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Restaurant Review: Little Saigon

You can judge a book by its cover. Or, at least, you can judge a restaurant by its facade. Little Saigon, one of the newest restaurants nestled in the heart of Downtown Abbotsford, dwells behind a striking black facade with dramatic signage, and the food it serves is equally striking. When you enter Little Saigon, at 33766 Essendene Avenue, you’re swept out of the cold and into a bold room with solid leather furniture, maroon walls with camel accents, and natural décor accents. The four-month-old restaurant is new to Abbotsford, but the Little Saigon in Mission has been successfully operating for four years. This fact bodes well for the new location. Little Saigon offers an enjoyable sit-down, Vietnamese, fine-dining experience that will surely add some flavour to the selection of restaurants offered in Downtown Abbotsford’s vibrant core.

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by Sophie Isbister (Staff Writer)
Email: cascade.arts[at]ufv.ca

You can judge a book by its cover. Or, at least, you can judge a restaurant by its facade. Little Saigon, one of the newest restaurants nestled in the heart of Downtown Abbotsford, dwells behind a striking black facade with dramatic signage, and the food it serves is equally striking. When you enter Little Saigon, at 33766 Essendene Avenue, you’re swept out of the cold and into a bold room with solid leather furniture, maroon walls with camel accents, and natural décor accents. The four-month-old restaurant is new to Abbotsford, but the Little Saigon in Mission has been successfully operating for four years. This fact bodes well for the new location. Little Saigon offers an enjoyable sit-down, Vietnamese, fine-dining experience that will surely add some flavour to the selection of restaurants offered in Downtown Abbotsford’s vibrant core.

My party of three was quickly seated to a comfortable booth amid a handful of other diners and ordered a pot of jasmine tea to share. Little Saigon’s menu boasts wide variety, including lots of seafood appetizers (including spicy mussels and calimari), a formidable soup and vermicelli section, and an assortment of rice entrees. At the back of the menu, a few combinations are listed: dinners for two, three, four or five, with set menus, and ranging in price from $26 – $59.

Glancing over the appetizers, initially tempted to go for the crispy quails, my table settled on some chicken dumplings to share, served with fish sauce. The pastry was delicate – so delicate that my clumsy chopstick maneuvering managed to burst one of them open – and the filling inside was fresh and tasty. The price, at $7, seemed a bit steep for five dumplings. Next time I will try a different appetizer.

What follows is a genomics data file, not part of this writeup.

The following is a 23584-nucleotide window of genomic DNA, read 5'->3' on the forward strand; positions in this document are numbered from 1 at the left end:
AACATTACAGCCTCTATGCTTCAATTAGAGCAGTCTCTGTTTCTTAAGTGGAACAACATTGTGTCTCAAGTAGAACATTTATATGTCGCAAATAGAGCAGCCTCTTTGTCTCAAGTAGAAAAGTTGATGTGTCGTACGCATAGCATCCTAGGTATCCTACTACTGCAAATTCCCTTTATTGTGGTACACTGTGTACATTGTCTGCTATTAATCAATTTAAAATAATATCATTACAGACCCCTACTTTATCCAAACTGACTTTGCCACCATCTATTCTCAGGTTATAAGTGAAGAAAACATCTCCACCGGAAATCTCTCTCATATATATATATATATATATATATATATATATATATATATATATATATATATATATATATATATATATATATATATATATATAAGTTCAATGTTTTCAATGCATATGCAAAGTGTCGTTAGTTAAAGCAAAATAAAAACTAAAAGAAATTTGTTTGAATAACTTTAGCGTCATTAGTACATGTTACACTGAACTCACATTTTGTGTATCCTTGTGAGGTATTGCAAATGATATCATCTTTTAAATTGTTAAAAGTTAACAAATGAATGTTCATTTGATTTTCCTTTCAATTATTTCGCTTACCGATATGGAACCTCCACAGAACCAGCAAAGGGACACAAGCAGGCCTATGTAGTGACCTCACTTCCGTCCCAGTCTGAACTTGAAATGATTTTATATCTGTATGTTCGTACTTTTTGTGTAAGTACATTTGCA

Wanting to try a traditional noodle soup – the perfect comfort food on a rainy day – I chose the beef pho for my entree. I ordered the small size, which would be sufficient for a lunch. At $7 for a small size, the modestly priced menu item was a little less substantial than I would have liked. The subtle broth was accompanied by a generous portion of rice noodles. However, the rare beef slices served on top, while delicious, could have been more abundant. None-the-less, I slurped down my pho with pleasure.

Also at our table was the deluxe chicken soup, $7.50, which contained chicken meatballs and shredded chicken, in a mild pho broth. A plate on the side was stocked with bean sprouts, thai basil and lime to add to both soups. According to one of my dining companions, the shredded chicken was preferable to the meatballs, but overall, the soup had the kind of comforting feeling that one would expect from chicken noodle soup, with Vietnamese flair.

Overall the winning dish at our table was the Saigon Special, a dish that comes highly recommended by one of my fellow diners. Following the traditional Vietnamese “everything in one bowl” philosophy, the dish was a mixed bag containing grilled shrimp, pork, pork patty, pickled carrot, bean sprouts, lime, and deliciously crisp, cut-up spring rolls. Slathered with sriracha and hoisin sauces, this dish was an all around favourite tried by everyone at our table. The spring rolls were so good it bears repeating: so good. I will definitely order spring roll appetizers next time I dine at Little Saigon. At $13.50, the Saigon Special is one of the higher priced menu items, but with all that it has to offer, it is definitely good value.

The verdict: Go to Little Saigon for classy ambiance and Vietnamese cuisine. Stay away from the pho, because the true gems are their special dishes. As one of my dining companions remarked, Little Saigon would be a great place for a date. But maybe not a first date; if you order noodles, you’ll be doing a lot of slurping.

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